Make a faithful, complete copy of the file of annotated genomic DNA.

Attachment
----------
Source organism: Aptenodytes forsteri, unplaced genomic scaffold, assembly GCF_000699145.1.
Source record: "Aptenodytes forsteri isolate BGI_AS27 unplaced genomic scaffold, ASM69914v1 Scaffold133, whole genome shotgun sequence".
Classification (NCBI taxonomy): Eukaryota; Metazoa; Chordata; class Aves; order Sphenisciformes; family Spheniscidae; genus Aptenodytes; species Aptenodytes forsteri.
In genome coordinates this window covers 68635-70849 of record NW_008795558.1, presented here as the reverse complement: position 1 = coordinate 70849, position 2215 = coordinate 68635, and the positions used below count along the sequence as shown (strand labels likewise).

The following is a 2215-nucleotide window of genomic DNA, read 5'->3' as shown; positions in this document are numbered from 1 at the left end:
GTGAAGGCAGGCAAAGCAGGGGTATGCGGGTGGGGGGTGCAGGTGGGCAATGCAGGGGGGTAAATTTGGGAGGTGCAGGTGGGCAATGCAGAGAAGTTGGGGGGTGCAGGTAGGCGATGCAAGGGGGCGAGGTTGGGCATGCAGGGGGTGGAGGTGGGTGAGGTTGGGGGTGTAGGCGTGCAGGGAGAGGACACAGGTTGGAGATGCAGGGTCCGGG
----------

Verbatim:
Source organism: Aptenodytes forsteri, unplaced genomic scaffold, assembly GCF_000699145.1.
Source record: "Aptenodytes forsteri isolate BGI_AS27 unplaced genomic scaffold, ASM69914v1 Scaffold133, whole genome shotgun sequence".
Classification (NCBI taxonomy): Eukaryota; Metazoa; Chordata; class Aves; order Sphenisciformes; family Spheniscidae; genus Aptenodytes; species Aptenodytes forsteri.
In genome coordinates this window covers 68635-70849 of record NW_008795558.1, presented here as the reverse complement: position 1 = coordinate 70849, position 2215 = coordinate 68635, and the positions used below count along the sequence as shown (strand labels likewise).

The following is a 2215-nucleotide window of genomic DNA, read 5'->3' as shown; positions in this document are numbered from 1 at the left end:
GTGAAGGCAGGCAAAGCAGGGGTATGCGGGTGGGGGGTGCAGGTGGGCAATGCAGGGGGGTAAATTTGGGAGGTGCAGGTGGGCAATGCAGAGAAGTTGGGGGGTGCAGGTAGGCGATGCAAGGGGGCGAGGTTGGGCATGCAGGGGGTGGAGGTGGGTGAGGTTGGGGGTGTAGGCGTGCAGGGAGAGGACACAGGTTGGAGATGCAGGGTCCGGG